This study examined duration judgments for taboo and neutral words in prospective and retrospective timing tasks. In the prospective task, participants attended to time from the beginning and generated shorter duration estimates for taboo than neutral words and for words that they subsequently recalled in a surprise free recall task. These findings suggested that memory encoding took priority over estimating durations, directing attention away from time and causing better recall but shorter perceived durations for taboo than neutral words. However, in the retrospective task, participants only judged durations in a surprise test at the end, and their duration estimates were longer for taboo than neutral words. Present findings therefore suggest that the same emotion-linked memory encoding processes can cause underestimation of durations in prospective tasks but overestimation in retrospective tasks, as if emotion enhances recall of ongoing events but causes overestimation of the durations of those events in retrospect.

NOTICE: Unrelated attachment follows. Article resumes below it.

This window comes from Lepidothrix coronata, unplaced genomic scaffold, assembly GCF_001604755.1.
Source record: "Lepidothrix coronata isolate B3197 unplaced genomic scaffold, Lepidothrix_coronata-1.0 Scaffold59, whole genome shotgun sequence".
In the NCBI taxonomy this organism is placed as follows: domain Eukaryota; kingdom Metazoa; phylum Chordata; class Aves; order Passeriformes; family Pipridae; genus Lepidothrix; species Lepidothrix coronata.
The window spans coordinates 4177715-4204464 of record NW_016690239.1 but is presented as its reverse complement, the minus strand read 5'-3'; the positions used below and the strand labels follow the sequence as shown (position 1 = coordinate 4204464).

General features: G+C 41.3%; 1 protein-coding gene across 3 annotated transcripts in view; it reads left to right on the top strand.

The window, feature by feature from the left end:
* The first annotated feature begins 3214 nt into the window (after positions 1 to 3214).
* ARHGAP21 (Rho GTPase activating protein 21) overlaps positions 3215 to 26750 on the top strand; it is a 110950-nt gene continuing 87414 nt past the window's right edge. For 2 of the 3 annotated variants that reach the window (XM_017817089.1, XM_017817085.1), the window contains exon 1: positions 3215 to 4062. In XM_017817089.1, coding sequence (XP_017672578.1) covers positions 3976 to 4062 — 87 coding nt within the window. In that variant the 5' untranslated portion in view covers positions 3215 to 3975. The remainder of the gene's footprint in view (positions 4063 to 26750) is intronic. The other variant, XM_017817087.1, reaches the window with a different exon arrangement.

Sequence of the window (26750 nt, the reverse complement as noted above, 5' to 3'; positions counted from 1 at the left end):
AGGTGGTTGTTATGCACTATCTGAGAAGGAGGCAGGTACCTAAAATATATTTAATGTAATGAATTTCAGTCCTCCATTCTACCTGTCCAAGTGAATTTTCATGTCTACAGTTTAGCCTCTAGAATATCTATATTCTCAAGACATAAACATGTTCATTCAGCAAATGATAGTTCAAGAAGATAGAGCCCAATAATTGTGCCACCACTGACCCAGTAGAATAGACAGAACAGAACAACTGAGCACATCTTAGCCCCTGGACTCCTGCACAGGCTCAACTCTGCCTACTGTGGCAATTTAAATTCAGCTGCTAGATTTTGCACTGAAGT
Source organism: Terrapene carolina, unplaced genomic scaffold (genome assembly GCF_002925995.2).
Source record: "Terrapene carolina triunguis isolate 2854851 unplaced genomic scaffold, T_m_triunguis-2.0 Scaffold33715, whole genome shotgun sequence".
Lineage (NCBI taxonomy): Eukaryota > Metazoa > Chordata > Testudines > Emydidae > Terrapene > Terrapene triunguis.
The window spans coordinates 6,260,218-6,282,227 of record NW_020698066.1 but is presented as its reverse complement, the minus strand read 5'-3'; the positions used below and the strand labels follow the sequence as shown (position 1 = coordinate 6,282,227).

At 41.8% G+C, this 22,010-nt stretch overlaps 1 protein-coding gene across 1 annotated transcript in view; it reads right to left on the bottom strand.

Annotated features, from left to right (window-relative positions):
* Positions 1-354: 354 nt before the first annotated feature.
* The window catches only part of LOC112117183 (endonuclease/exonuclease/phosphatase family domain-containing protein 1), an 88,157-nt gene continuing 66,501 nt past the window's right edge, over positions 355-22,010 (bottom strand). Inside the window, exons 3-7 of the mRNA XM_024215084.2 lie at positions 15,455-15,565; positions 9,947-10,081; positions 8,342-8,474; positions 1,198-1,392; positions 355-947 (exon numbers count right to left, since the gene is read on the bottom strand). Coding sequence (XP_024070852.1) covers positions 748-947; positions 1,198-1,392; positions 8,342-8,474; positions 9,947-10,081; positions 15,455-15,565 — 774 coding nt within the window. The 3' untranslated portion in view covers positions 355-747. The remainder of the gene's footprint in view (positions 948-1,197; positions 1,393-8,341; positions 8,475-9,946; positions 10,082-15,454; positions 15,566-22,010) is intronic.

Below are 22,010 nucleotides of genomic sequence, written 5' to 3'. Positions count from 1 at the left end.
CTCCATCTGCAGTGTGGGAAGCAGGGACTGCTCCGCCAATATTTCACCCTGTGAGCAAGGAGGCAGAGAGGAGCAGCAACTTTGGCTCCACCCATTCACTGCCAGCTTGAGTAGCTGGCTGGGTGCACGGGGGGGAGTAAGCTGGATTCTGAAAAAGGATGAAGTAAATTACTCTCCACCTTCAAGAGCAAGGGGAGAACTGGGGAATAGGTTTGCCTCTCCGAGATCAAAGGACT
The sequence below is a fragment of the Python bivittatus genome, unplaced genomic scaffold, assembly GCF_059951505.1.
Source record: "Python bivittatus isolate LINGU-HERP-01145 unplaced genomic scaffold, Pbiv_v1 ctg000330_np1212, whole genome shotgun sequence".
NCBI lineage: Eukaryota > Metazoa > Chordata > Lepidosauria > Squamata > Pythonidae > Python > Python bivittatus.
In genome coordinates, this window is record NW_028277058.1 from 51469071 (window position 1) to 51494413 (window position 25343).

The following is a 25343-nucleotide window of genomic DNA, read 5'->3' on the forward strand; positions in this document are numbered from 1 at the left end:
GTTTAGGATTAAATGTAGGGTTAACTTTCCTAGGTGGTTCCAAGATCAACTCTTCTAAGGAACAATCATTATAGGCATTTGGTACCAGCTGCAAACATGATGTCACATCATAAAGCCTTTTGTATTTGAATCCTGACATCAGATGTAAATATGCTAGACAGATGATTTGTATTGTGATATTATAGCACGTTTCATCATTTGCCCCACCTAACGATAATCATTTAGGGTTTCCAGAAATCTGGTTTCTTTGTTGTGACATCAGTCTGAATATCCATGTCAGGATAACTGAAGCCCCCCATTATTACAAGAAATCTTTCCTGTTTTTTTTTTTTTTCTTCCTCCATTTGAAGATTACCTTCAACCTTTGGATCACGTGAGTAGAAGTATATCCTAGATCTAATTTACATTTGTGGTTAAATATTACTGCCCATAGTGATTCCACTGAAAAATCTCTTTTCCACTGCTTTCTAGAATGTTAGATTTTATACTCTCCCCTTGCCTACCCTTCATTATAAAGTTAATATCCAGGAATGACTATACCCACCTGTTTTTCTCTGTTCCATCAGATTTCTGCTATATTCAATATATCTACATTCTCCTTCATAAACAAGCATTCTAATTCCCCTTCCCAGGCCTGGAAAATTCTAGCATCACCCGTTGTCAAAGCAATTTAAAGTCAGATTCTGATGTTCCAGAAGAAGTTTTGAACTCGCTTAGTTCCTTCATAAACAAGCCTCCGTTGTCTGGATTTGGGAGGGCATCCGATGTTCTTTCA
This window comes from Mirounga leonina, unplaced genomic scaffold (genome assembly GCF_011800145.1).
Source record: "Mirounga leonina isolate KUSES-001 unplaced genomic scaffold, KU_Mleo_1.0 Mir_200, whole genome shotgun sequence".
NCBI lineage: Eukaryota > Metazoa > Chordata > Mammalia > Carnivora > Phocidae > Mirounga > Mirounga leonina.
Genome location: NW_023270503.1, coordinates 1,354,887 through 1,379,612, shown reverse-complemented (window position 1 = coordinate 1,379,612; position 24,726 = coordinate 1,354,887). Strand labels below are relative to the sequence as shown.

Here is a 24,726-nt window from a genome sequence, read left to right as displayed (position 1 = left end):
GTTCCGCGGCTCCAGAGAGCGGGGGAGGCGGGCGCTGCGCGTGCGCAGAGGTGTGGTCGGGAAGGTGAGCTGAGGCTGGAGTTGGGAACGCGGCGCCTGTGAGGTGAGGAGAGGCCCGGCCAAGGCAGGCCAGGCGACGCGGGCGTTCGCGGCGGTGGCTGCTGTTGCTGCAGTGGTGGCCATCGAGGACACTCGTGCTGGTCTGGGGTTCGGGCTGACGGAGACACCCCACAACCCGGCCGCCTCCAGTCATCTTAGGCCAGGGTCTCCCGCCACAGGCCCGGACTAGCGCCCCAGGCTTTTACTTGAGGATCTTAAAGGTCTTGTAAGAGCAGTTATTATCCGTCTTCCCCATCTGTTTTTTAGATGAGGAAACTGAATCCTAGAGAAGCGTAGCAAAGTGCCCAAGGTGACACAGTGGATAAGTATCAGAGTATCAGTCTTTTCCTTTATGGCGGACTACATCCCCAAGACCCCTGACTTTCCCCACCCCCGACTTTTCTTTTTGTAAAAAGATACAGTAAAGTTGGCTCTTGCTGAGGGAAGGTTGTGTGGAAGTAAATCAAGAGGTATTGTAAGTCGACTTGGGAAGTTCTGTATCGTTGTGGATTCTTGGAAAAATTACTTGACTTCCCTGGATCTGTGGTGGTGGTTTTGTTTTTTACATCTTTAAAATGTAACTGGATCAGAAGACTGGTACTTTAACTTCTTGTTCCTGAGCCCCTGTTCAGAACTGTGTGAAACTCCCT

Keywords: Attention; emotion; memory; prospective versus retrospective duration judgments; time perception.